Why refine tar sands oil into petroleum and the rest of the oil processing byproducts rather than burning it directly in the furnaces of private residencies? At least in the snowbelt areas where gas is not readily available.
Tar sand oil is extremely heavy and would produce a lot of soot. It also contains a lot of sulfur, so the smoke would contain a lot of sulfur dioxide. This means, that burning it would require exhaust purifications. This in turn would require costly equipment that is not practical for individual household.
Furthermore, heavier fractions of oils have hard time burning. They have to be heated significantly before a flame can form.
Consequently, tar oils must be refined to be of practical use. This includes three key processes:
- hydrocracking, which breaks down larger molecules into smaller ones, that produce less soot and burn easier.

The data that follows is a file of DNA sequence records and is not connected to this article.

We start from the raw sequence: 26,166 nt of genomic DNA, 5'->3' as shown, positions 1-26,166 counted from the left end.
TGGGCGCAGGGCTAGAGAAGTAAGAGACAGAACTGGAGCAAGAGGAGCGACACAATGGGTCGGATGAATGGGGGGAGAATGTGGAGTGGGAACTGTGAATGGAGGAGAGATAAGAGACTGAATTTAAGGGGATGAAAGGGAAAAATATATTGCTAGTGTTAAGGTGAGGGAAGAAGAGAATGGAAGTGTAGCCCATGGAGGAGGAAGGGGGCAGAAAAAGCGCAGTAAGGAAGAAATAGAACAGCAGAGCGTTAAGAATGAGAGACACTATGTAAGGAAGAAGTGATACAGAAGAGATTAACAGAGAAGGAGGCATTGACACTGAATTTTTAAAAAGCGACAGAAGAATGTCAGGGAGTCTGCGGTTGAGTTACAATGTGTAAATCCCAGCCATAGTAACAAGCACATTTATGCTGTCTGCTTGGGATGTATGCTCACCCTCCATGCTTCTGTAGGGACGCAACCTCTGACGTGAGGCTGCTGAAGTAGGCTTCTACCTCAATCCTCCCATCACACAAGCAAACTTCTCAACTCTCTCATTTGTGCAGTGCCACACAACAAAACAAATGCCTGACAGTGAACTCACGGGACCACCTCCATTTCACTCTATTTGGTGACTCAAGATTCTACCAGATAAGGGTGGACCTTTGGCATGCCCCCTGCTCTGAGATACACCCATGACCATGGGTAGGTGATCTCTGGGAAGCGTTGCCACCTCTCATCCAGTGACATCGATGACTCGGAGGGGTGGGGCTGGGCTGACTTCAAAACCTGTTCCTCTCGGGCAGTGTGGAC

- hydrothreatment, to remove sulfur, metals (yes, heavier oil fractions contain measurable amount of metals, vanadium and nickel in particular, that are known cancerogenes)
- distillation, separating lighter fractions from the heavier ones. Typically fractions C5-C20 are used for internal combustion engines, some С21+ are usable in industrial-grade furnaces, and the heaviest and most troublesome fractions are used as asphalt.
So, propane or propane-butane mixture is a lot more practical for small furnaces. It is very easy to refine, produce no smoke and contains no sulfur, so burning it is pretty easy. Furthermore, in can be liquefied under pressure, but it is still a gas at most common conditions. So equipment to burn it is extremely simple and exhausts are virtually harmless in most cases. Propane is reasonably cheap in most setups to use.
$\begingroup$ ok, thanks. I further distilled the question here chemistry.stackexchange.com/questions/64476/… $\endgroup$ Dec 14, 2016 at 11:14